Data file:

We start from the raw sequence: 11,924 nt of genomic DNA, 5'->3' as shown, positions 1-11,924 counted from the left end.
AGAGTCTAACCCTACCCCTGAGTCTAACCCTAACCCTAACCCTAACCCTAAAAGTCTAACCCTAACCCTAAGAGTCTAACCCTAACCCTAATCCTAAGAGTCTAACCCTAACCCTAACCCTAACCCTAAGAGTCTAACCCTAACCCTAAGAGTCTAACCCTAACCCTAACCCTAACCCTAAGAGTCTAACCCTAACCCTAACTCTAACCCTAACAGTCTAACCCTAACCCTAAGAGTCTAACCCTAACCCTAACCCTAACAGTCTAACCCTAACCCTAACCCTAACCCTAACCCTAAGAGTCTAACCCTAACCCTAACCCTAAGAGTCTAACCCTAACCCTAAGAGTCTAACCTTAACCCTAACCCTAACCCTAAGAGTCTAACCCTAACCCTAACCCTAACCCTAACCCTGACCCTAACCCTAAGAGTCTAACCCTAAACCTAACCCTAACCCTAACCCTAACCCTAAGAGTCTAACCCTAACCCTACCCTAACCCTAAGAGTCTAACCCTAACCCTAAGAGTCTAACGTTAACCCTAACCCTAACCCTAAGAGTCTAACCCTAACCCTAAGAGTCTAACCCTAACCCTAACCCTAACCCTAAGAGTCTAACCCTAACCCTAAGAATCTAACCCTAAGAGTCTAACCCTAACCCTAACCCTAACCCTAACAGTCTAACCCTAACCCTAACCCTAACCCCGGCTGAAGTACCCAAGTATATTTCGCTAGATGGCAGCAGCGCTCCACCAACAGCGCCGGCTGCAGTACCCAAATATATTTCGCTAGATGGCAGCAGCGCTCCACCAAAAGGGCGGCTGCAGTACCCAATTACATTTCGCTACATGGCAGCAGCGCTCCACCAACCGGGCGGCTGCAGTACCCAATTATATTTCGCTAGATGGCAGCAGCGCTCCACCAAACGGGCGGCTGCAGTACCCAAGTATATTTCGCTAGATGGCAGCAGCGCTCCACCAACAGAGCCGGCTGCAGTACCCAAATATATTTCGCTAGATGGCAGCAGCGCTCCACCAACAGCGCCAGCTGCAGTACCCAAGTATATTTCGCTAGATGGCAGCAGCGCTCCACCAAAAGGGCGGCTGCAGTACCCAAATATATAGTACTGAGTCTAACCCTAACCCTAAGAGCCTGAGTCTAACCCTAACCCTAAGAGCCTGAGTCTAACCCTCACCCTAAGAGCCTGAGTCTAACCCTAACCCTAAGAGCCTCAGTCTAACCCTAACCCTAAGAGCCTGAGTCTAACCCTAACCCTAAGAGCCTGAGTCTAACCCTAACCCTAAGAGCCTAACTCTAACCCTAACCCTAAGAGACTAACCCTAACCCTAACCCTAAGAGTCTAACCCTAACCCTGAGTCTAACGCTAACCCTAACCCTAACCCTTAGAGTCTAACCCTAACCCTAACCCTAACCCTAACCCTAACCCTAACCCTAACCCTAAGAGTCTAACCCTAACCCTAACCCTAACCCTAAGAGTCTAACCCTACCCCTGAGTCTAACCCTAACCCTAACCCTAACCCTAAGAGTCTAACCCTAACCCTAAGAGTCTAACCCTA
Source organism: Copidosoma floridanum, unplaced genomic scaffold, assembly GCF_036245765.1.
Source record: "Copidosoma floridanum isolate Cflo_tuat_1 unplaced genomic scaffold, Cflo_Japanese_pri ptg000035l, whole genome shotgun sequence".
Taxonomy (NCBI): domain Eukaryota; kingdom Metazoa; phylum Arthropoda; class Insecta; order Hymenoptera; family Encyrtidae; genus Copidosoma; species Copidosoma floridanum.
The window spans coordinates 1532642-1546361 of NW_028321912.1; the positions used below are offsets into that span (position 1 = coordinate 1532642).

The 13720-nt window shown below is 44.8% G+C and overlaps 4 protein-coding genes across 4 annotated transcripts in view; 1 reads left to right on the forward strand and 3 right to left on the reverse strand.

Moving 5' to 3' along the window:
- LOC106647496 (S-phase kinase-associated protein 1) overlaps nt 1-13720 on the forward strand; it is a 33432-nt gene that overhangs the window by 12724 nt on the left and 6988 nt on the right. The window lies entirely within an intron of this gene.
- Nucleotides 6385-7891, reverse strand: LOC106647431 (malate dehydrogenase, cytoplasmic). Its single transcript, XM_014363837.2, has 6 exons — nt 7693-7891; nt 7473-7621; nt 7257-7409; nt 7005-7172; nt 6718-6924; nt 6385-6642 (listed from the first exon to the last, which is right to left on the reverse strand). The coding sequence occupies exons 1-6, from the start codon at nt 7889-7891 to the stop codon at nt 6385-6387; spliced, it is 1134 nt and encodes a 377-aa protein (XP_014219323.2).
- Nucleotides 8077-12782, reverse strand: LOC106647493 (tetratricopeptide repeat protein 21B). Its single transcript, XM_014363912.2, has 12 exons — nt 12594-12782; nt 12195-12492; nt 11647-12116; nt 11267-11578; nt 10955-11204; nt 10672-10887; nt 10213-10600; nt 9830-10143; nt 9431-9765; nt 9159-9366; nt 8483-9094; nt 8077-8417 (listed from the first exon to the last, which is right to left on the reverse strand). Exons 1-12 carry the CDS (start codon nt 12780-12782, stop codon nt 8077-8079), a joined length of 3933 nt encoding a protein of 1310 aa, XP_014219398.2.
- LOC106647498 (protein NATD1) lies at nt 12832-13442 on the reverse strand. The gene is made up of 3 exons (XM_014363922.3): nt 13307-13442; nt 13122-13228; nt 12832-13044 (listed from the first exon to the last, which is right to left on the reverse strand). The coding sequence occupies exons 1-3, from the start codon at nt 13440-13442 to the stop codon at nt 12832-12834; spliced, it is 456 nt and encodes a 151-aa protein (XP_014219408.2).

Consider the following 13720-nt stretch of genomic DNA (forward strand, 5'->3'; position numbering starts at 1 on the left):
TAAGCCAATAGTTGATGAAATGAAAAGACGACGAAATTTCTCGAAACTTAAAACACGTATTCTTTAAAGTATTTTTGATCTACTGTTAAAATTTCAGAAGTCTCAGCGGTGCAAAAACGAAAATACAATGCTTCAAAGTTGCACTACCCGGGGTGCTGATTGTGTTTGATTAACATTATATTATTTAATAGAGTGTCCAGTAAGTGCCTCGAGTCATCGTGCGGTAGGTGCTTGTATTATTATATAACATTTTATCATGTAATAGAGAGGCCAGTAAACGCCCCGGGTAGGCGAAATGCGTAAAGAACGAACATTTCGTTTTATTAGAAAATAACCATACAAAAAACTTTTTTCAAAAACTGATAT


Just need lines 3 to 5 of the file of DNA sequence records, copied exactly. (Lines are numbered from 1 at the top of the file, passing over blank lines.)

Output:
Source organism: Copidosoma floridanum, unplaced genomic scaffold, assembly GCF_036245765.1.
Source record: "Copidosoma floridanum isolate Cflo_tuat_1 unplaced genomic scaffold, Cflo_Japanese_pri ptg000035l, whole genome shotgun sequence".
Taxonomy (NCBI): domain Eukaryota; kingdom Metazoa; phylum Arthropoda; class Insecta; order Hymenoptera; family Encyrtidae; genus Copidosoma; species Copidosoma floridanum.